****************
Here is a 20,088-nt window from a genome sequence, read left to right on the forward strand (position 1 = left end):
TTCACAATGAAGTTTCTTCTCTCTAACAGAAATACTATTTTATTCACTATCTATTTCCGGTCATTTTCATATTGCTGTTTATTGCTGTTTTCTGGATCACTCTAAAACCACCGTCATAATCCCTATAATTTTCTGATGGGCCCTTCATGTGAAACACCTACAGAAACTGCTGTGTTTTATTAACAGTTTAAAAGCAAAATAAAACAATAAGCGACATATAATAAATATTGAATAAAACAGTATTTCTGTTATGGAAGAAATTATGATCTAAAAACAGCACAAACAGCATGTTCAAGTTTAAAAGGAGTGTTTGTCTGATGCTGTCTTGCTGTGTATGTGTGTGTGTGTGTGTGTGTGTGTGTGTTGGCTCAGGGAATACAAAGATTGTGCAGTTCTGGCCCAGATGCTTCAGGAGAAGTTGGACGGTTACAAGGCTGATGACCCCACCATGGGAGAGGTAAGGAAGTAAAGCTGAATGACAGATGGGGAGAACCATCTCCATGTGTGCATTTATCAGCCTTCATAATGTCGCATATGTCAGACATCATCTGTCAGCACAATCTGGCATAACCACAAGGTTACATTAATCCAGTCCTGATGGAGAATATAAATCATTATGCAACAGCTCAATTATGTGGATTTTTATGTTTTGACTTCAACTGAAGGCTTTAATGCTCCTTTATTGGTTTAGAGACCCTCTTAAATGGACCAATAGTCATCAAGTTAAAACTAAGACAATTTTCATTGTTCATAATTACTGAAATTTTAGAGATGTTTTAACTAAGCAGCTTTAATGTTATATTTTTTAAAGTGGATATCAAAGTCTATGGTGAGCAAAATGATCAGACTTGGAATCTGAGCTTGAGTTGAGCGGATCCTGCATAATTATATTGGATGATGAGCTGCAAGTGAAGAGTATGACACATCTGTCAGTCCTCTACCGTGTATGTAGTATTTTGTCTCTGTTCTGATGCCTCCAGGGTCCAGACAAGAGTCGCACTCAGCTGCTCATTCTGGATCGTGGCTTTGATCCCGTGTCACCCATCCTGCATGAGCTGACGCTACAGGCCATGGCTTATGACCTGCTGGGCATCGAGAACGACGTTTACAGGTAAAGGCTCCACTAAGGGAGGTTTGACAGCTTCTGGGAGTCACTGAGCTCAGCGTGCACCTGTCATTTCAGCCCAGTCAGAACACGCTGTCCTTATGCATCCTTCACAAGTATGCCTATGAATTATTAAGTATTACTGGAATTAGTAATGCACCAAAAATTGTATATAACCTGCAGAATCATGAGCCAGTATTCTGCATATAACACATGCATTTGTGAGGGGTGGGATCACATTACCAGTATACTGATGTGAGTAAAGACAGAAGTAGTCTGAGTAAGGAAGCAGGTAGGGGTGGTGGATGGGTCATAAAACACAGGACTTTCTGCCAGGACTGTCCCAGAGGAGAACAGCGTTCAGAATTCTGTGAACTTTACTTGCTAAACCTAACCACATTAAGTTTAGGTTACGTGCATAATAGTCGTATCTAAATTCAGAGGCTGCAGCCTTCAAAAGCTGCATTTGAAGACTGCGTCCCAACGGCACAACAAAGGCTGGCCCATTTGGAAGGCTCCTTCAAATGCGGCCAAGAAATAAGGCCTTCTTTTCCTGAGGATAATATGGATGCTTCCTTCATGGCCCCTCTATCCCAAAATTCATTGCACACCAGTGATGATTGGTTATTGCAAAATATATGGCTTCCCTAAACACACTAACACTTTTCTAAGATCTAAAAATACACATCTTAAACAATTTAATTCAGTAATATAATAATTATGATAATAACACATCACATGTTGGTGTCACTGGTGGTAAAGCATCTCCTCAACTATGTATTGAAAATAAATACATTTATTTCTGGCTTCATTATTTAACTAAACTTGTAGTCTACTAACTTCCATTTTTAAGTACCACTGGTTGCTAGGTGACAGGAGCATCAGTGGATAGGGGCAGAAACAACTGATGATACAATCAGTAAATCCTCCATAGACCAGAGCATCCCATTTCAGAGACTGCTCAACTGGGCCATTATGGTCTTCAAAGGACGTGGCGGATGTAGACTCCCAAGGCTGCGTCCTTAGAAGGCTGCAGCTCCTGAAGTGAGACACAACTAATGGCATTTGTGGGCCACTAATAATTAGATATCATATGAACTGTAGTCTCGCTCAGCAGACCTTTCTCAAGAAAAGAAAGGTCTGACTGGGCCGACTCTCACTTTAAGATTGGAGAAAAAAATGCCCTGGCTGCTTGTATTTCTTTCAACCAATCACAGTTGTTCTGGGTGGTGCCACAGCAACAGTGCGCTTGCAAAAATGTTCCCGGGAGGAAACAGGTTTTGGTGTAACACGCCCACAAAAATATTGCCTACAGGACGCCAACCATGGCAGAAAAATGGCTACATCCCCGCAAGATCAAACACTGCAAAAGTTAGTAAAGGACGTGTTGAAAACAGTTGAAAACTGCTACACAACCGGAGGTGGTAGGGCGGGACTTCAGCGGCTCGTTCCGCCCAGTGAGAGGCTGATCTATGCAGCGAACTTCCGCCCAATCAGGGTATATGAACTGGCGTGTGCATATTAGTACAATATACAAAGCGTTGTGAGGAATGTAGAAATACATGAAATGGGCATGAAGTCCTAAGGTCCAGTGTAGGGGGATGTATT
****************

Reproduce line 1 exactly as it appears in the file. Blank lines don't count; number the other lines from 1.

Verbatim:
Here is a 20,088-nt window from a genome sequence, read left to right on the forward strand (position 1 = left end):